There is a huge selection of race types outside of the basic race, the simplest being the classic checkpoint or power lap runs. There are various other types, such as overtake or touge races, that challenge the drivers in creative ways. Overtake races take place between two drivers, seeing how many pace trucks in a row can be passed without collision. A touge race is a speed control run against another driver, with strict impact rules and difficult winning conditions. These and various other race types, like Eliminator and Time Attack races, give players a nice selection of racing experiences and challenges.
GRID 2 features tracks in various U.S. and international cities, including Miami, Barcelona, and Tokyo. Each city is highly detailed, and does a fantastic job of capturing the style and feel of the individual places. Miami’s streets are colorful, with neon painted surf-shops and bodegas, while Chicago is a labyrinth of high rising, powerful buildings. As you progress through the game, more and more cities become available as you take the World Series of Racing to exotic places. Each new city is a pleasing and exciting part of the game. However, unlike the Gran Turismo series, there is a real lack of interesting, different, and world-famous racing tracks and courses. The game is highly dependent on road-racing, and that takes away from making a truly all-encompassing experience.
Taking GRID 2 online allows for versus races against friends and strangers from all around the world. The races seem to flow well and do not suffer from lag issues. During live races, the new LiveRoutes will change the direction of turns in-race as well as race to race, keeping tracks fresh. This is a great implementation that helps cure some of the monotony of racing track after track. If racing against others isn’t the ticket, GRID 2 also offers a series of Global Challenges, pitting you against everyone else for supremacy on weekly leaderboards.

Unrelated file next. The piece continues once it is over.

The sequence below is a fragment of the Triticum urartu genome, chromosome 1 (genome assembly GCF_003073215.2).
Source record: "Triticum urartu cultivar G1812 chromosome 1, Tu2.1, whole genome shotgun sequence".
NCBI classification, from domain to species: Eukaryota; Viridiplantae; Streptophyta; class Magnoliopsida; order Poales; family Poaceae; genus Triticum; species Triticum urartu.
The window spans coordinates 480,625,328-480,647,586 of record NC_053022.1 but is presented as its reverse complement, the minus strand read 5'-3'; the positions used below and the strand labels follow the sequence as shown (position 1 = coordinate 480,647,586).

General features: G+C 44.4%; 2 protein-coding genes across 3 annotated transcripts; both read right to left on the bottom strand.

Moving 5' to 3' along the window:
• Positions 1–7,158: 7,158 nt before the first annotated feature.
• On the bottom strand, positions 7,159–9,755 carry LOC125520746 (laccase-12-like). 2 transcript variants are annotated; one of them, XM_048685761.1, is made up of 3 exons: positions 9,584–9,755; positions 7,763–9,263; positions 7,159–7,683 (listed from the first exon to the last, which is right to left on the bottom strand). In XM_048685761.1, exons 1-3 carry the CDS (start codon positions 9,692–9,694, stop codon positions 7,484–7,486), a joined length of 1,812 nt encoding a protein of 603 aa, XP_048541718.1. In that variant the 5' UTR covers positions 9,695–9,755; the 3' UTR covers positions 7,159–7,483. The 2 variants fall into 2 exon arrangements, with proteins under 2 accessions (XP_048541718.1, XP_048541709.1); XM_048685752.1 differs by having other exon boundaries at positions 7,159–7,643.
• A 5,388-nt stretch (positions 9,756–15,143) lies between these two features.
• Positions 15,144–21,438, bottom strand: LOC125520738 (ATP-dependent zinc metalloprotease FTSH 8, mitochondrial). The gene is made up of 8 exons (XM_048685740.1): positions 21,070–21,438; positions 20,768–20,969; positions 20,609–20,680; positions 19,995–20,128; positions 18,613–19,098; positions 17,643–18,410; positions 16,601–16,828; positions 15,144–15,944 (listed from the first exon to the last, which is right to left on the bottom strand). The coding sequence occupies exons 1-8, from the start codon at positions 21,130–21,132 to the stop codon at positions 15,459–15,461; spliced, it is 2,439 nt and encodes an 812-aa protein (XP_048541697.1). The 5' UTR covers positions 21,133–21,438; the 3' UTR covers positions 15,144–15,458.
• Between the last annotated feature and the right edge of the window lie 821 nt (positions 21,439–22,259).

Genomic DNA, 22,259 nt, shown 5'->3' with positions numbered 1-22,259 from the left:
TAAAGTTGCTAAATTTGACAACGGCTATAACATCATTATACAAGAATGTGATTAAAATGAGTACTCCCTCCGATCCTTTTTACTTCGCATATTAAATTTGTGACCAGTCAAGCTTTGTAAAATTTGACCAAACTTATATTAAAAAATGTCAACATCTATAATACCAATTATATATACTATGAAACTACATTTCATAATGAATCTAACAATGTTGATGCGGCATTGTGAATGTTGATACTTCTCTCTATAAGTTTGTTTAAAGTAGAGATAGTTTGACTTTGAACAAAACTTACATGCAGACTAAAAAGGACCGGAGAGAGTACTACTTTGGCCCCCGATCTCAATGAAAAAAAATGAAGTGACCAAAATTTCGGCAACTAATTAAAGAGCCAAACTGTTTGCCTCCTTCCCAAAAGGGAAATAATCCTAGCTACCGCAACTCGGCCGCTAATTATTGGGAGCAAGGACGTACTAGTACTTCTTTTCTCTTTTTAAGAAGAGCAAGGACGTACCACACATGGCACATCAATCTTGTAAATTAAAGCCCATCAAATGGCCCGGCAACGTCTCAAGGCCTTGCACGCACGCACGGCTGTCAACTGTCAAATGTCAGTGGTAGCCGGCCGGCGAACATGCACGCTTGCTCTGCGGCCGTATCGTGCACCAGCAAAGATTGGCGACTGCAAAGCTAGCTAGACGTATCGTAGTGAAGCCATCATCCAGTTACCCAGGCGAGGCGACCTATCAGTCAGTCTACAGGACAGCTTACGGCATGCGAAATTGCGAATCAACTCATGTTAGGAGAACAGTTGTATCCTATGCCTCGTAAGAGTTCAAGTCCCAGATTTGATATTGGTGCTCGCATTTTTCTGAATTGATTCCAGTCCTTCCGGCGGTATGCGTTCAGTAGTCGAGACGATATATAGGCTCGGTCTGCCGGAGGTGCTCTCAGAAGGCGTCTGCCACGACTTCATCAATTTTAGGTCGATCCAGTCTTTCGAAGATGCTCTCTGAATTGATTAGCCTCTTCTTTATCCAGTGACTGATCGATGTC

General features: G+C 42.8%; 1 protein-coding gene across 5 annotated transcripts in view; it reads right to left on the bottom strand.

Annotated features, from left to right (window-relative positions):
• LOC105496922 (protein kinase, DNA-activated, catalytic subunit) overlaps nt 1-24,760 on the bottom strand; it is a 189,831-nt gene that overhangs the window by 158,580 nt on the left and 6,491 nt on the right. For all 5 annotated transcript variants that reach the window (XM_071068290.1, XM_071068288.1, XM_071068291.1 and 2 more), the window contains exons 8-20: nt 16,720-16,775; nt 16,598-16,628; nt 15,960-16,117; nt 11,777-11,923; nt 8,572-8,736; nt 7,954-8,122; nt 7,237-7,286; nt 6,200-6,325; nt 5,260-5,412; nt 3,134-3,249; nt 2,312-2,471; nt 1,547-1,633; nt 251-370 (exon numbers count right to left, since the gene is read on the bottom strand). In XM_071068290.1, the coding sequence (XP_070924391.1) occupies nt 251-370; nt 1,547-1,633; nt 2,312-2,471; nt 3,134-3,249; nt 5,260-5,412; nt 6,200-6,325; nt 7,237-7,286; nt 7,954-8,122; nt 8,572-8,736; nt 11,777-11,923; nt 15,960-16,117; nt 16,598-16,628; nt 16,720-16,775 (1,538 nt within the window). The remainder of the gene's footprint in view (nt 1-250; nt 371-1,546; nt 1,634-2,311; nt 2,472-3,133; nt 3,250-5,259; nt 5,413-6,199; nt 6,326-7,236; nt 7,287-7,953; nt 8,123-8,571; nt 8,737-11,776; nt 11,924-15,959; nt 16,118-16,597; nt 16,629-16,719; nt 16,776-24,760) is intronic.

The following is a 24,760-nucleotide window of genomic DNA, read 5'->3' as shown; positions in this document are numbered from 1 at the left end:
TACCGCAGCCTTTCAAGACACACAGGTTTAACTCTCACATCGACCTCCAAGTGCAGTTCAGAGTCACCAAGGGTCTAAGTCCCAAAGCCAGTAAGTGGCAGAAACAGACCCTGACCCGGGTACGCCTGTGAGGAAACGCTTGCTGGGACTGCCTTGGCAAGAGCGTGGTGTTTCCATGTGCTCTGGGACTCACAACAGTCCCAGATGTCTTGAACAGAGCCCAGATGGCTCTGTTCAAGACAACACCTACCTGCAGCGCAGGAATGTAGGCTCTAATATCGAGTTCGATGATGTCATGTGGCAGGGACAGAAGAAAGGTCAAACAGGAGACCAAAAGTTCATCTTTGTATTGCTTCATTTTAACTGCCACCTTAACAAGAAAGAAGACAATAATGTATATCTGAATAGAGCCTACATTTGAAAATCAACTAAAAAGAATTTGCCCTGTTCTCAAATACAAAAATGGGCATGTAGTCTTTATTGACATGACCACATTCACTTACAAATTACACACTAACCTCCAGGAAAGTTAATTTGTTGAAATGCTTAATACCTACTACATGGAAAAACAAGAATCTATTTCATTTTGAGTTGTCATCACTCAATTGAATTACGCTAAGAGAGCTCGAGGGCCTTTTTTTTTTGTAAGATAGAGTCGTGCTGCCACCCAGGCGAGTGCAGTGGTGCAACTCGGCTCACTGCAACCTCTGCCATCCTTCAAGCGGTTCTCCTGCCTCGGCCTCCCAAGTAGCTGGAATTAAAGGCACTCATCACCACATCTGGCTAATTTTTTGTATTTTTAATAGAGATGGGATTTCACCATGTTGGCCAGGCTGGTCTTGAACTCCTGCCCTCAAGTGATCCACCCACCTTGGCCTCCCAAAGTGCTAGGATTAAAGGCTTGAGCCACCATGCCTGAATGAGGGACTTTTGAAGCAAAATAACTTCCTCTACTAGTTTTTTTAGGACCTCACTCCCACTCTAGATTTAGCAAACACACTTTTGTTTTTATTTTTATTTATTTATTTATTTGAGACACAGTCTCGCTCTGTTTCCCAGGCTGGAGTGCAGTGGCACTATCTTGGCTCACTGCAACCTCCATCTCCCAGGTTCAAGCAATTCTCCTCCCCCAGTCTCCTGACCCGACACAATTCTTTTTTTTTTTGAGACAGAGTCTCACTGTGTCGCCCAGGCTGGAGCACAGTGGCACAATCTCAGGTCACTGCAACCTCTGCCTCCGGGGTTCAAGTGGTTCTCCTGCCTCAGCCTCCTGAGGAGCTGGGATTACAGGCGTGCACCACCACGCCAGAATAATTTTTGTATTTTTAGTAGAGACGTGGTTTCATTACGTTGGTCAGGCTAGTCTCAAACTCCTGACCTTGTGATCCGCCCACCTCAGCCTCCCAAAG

Perhaps the only downfall of GRID 2 is the ambiance of the pre-race, post-race, and main menu screens. The screens are repetitive and boring, often suffer from lag, and go quickly from annoying to downright maddening after playing for a few hours. Before, during, and after races, a cheery suburbanite frat douche keeps giving you spotter advice as well as encouragement, and the pain of his voice and demeanor is just short of having my spine ripped out through my neck. On the flip side, the in-race ambiance (aside from the spotter) is really fantastic, with cheering fans, revving engines on sideline showcars, great engine noises, and tire bumps on uneven surfaces that sound so realistic and well-placed, it goes almost unnoticed. Perhaps the most uncomfortable thing about the game is the Disney-style trash talk and interactions that come with a game rated E for Everyone. While it’s smart to allow the game to be playable by all, the grittiness and dirty language of hardened street racers is something that would make make interactions less manufactured and insincere.
GRID 2 is a really fun game that can become a long-time favorite for casual fans and racing fanatics alike. It’s story is accessible and rewarding, the races are varied and challenging, and the overall experience is positive. Aside from a few missteps in track selection and ambiance, GRID 2 firmly establishes Codemasters as one of the premier racing game developers around today.